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I live within 160 metres of a Telus CO in New Westminster. Half a block from my house, Telus fibre to the home has been available for over a year. Yet it's still not available on my block. This, in the second most densely populated area in Metro Vancouver. When I contact the Philippines to ask why (about once every 3 months) they haven't a clue.
I guess there is a reason why Canadian telecommunications companies have such high profit margins (http://www.huffingtonpost.ca/peter-nowak/telecom-canada_b_2902174.html)
Definitely feel your pain Internet 50 bonded is the best I can get in my New West condo until whenever Fibre rolls out...sent an Email to escalations requesting at least a timeframe but just got a standard copy/paste response. I've already confirmed with a Shaw chat rep Internet 150 is available in our building so the clock is ticking...
I live within 160 metres of a Telus CO in New Westminster. Half a block from my house, Telus fibre to the home has been available for over a year. Yet it's still not available on my block.
Interesting! New Westminster is not even listed as a Telus Fibre community at the Telus PureFibre site.
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Sorry you seem to have had poor experiences with customer service. In this case, the problem does not entirely rest with TELUS. Having said that, TELUS is a business. There must be a positive cost - benefit outcome to any project.
TELUS, and before them, BCTel have a long and painful relationship history with the City of New Westminster. The city is notoriously reluctant to grant building and utility permits to the company. But they are fickle. Some neighbourhoods have been permitted and others not. TELUS, as a private (not crown) corporation must secure the needed permits and rights-of-way prior to any facility construction. If a municipal authority objects, that's it. Project stopped.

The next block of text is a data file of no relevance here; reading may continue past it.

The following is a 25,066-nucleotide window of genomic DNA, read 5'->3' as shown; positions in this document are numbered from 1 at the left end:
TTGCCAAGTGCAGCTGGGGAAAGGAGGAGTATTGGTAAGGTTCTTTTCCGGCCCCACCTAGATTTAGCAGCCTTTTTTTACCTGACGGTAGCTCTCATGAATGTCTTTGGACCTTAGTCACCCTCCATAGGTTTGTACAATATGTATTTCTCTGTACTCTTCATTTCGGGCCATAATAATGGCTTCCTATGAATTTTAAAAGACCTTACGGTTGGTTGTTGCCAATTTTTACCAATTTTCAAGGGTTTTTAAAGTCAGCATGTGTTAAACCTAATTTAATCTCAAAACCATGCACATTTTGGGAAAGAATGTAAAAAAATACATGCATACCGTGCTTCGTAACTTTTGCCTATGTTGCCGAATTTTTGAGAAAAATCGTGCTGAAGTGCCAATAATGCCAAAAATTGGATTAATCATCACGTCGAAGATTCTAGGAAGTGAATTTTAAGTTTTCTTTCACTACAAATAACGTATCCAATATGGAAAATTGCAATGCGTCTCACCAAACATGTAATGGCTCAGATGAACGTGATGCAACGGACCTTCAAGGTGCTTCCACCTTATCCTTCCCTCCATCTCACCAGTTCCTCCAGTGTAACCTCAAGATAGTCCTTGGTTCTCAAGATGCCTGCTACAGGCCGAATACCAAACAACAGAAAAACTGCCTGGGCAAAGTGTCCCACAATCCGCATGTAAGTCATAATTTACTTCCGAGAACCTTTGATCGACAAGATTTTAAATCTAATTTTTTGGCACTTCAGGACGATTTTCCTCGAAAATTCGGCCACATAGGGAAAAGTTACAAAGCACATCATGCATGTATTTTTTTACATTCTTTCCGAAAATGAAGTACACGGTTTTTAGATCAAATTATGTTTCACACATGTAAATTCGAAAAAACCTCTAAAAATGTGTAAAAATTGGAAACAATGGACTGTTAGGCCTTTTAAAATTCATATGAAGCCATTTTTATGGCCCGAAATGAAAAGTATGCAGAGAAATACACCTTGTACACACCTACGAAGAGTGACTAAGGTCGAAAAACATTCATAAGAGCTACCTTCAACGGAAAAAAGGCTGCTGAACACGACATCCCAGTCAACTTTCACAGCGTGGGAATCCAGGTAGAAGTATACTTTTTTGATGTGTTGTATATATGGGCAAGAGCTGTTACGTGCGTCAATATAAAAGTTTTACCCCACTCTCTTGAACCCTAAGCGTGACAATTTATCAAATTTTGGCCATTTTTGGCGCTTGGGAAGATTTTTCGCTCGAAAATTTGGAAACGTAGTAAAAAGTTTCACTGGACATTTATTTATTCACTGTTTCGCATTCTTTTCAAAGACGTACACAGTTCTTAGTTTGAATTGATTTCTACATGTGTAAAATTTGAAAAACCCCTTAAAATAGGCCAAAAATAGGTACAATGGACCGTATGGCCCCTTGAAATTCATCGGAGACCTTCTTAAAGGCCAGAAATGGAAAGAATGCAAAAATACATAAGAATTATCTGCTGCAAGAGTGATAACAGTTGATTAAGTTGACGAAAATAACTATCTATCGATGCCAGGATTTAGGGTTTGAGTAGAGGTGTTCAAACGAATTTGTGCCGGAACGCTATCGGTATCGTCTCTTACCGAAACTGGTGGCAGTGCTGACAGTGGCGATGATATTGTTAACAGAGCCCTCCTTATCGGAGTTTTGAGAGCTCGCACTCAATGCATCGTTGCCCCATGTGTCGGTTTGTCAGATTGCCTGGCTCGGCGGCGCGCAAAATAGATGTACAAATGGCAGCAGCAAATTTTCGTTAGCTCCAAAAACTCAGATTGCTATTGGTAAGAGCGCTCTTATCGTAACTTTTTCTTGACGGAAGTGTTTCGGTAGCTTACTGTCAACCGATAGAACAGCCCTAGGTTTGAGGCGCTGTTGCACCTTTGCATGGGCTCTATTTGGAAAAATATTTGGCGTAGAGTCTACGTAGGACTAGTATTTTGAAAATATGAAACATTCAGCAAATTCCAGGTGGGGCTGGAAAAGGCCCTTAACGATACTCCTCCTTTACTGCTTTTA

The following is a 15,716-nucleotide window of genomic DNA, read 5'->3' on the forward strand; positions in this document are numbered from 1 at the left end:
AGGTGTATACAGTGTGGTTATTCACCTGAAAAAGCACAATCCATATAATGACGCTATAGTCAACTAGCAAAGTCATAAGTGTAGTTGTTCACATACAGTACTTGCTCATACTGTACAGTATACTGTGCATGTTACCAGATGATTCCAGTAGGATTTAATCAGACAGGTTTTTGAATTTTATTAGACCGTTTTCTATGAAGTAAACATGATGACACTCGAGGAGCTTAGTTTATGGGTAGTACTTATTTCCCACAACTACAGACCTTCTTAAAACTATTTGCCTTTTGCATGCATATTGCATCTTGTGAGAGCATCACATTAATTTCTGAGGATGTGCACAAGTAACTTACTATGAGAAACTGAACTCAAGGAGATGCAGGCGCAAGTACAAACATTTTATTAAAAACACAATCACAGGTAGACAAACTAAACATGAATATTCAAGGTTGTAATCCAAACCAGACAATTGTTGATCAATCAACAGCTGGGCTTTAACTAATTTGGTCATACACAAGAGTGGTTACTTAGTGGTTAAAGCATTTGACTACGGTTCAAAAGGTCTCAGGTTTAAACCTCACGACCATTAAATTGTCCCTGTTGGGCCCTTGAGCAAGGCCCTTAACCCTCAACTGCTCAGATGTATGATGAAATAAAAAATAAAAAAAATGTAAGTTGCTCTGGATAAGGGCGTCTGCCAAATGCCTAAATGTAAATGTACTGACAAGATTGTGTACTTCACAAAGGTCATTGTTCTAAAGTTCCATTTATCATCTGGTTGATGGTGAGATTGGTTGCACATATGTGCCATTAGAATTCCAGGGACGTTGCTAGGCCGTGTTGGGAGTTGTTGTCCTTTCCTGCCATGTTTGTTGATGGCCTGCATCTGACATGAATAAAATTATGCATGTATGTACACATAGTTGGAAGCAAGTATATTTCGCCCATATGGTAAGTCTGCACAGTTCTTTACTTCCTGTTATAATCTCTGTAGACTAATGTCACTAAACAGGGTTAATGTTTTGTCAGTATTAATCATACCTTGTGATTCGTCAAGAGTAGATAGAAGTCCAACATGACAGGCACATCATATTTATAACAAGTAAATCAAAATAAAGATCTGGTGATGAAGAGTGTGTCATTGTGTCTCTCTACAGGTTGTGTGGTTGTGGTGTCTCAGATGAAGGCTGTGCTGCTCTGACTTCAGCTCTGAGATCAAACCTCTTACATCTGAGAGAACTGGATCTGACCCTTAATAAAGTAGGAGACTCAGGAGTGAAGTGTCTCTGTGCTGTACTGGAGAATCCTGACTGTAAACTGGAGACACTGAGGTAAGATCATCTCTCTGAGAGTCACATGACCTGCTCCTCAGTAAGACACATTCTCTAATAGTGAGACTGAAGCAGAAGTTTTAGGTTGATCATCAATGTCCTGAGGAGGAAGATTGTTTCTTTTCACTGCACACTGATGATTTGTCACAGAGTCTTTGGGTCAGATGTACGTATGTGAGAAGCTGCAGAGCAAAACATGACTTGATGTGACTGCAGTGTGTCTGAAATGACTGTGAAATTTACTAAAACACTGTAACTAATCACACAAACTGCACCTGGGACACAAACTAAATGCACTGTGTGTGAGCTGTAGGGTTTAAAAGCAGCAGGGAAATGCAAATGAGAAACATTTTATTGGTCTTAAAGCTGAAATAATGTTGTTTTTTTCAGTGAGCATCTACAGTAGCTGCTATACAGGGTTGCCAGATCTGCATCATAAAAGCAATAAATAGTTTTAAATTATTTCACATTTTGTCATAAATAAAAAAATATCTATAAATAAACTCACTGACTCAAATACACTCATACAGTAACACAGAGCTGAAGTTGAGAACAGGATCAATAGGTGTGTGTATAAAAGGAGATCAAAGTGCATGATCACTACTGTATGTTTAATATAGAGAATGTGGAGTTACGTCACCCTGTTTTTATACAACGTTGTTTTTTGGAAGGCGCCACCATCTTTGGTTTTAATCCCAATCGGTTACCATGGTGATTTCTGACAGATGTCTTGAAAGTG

Sadly I am not up on the latest day-to-day. There is so much more on the go than one area. The city, in the 80s, did not permit the introduction of the Service Area Concept, the installation of SAC junction boxes, used everywhere else in BC and Alberta (and the world, frankly) to ease provision and repair of customer loops and to reduce the size and visual impact of aerial cable plant. They then went on to refuse RDACs (Remote Digital Access Cabinets) thereby forcing HSIA service to be driven from the Central Office. The unfortunate resulting effect limits download speeds as a function of cable mileage. Many apartment buildings have joined the Ethernet To The Suite programme, which allows the installation of a DSLAM (Digital Subscriber Line Access Module) in the building's electrical room, thereby removing the need for municipal permission.
We would love to be able to offer premium, cutting-edge solutions to all our customers. We have no interest in not offering high revenue / high performance service. After all, there is no profit or pride in being sub-standard, is there.